Hills’ explicit advice to his fans to do as he does and “call ISIS cystitis” is not, in the view of many counter-terrorism reports, a useful strategy. In fact, it might be a counterproductive one. While Hills plainly feels that he has received elite instruction over crudités, there is a serious body of study that suggests that humiliation does not work terribly well as a cultural tactic.
This report, prepared by the Australian Strategic Policy Institute, provides pages of advice to local institutions, including media, on the kinds of communication that may work to reduce the threat of local jihadism. Nowhere does the organisation recommend “taking the piss”. Everywhere, it reminds communicators that they are stepping on a “linguistic minefield”.
Research on counter-terrorism is, of course, vital. And probably something that patriotic comedians so ardent in their free choice to help the war effort should probably read. But, call me old-fashioned, I dunno if we need to read footnoted advice that “taking the piss” out of a radical organisation is a potentially hazardous act. I mean, isn’t it obvious?
Hill’s anti-ISIS comedy is not, as he likely believes, going to be understood as an act of “punching up”. It may very well be read by someone on the brink of radicalisation as just more of the same humiliation that led them to extremist views.
Hills is a very funny man but I don’t know if he is gifted of comic power sufficient to tip a young, profoundly alienated person back to seeing the sense in “what your government wants”.
This is not, of course, for even a millisecond to suggest that what ISIS needs right now is a hug. But, what deeply alienated people might do with a bit of is understanding. This is not a “leftie” presentation, but a view that is informed by just a little reading on counter-terrorism expertise.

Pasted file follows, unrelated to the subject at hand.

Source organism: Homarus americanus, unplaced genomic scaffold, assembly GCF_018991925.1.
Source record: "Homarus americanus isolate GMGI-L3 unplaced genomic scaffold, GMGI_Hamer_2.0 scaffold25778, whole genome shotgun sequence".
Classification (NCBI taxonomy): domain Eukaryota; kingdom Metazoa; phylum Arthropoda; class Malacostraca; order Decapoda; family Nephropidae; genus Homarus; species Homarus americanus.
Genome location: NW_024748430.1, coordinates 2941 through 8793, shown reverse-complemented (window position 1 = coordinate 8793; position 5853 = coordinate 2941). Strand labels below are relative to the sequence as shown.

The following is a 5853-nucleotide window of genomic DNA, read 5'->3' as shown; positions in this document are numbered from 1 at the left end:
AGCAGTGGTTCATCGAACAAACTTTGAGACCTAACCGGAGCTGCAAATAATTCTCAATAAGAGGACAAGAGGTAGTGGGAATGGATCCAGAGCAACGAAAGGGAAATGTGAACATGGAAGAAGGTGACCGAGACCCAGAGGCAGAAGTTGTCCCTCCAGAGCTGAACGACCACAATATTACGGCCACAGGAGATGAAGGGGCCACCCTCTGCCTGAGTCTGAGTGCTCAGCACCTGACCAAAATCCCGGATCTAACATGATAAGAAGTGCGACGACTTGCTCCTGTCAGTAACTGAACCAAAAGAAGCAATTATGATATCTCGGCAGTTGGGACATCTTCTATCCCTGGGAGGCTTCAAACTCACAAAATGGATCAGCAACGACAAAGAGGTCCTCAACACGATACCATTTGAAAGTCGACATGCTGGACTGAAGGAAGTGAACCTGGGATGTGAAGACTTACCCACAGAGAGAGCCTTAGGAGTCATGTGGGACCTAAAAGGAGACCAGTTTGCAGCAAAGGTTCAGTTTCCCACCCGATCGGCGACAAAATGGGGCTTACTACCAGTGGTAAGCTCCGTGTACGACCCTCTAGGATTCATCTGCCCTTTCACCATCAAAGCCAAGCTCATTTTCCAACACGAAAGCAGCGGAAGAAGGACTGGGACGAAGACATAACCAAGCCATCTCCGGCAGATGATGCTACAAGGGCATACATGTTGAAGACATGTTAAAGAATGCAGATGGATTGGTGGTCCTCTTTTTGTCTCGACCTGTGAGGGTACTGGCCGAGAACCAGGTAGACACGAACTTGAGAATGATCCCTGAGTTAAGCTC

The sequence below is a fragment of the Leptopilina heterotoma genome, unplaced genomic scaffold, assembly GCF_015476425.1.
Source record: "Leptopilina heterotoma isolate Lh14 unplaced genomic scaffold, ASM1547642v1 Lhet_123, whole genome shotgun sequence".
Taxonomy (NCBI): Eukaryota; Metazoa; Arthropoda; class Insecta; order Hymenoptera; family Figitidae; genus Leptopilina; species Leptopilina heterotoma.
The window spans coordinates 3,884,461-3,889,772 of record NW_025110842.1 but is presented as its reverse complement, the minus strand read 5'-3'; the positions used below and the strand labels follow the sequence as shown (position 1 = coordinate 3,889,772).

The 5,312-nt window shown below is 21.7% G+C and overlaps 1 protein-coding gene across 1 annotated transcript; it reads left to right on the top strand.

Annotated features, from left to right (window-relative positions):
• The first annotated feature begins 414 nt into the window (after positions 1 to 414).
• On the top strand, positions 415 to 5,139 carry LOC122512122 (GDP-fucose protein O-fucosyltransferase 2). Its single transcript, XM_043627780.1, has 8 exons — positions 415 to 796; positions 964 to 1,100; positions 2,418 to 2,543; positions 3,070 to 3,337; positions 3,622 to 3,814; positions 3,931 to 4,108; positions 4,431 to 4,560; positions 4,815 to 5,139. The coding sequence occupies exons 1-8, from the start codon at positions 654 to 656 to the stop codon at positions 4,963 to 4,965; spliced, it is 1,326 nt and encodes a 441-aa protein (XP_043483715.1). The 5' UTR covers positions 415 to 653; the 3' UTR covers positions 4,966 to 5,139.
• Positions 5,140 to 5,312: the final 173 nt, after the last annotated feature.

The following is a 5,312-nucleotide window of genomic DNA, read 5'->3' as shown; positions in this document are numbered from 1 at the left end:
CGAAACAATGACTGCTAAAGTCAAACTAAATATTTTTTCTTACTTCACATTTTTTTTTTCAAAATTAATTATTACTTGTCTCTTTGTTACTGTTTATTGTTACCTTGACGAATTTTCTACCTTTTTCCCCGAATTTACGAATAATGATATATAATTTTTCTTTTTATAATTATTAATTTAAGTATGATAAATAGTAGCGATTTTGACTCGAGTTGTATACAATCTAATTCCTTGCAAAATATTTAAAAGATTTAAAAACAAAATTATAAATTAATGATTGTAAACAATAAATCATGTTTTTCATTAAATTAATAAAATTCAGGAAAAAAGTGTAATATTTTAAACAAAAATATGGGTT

A public person needs to understand exactly what they’re criticising in order to effectively criticise it. And, not to demean our diplomats, but I am not sure if the High Commission’s advice, if correctly understood by Hills, to “take the piss” out of dangerous sectarian organisations qualifies as a counter-terrorist understanding. To me, it sounds like a half-arsed conversation over drinks.
I do understand the comic appeal of rhyming ISIS with cystitis. And, if Hills’ intention here was simply to raise a laugh, his advice to do this could be more easily forgiven. As it is, though, he has charged himself with the serious flag-waving work of bolstering the war effort. He might want to re-think his strategy. Or, revert to selling war bonds like the patriotic celebrities of my mother’s extreme youth.
This is not to call Hills a dangerous person. It is certainly not to question his patriotic intention. It is, however, to suggest that none of us, whether prominent comedian or meme-sharer, are necessarily free or well-advised in our foreign policy presentations. And it is to remember that Judy Garland will be beautiful and true forever, while propaganda quickly becomes ugly falsehood.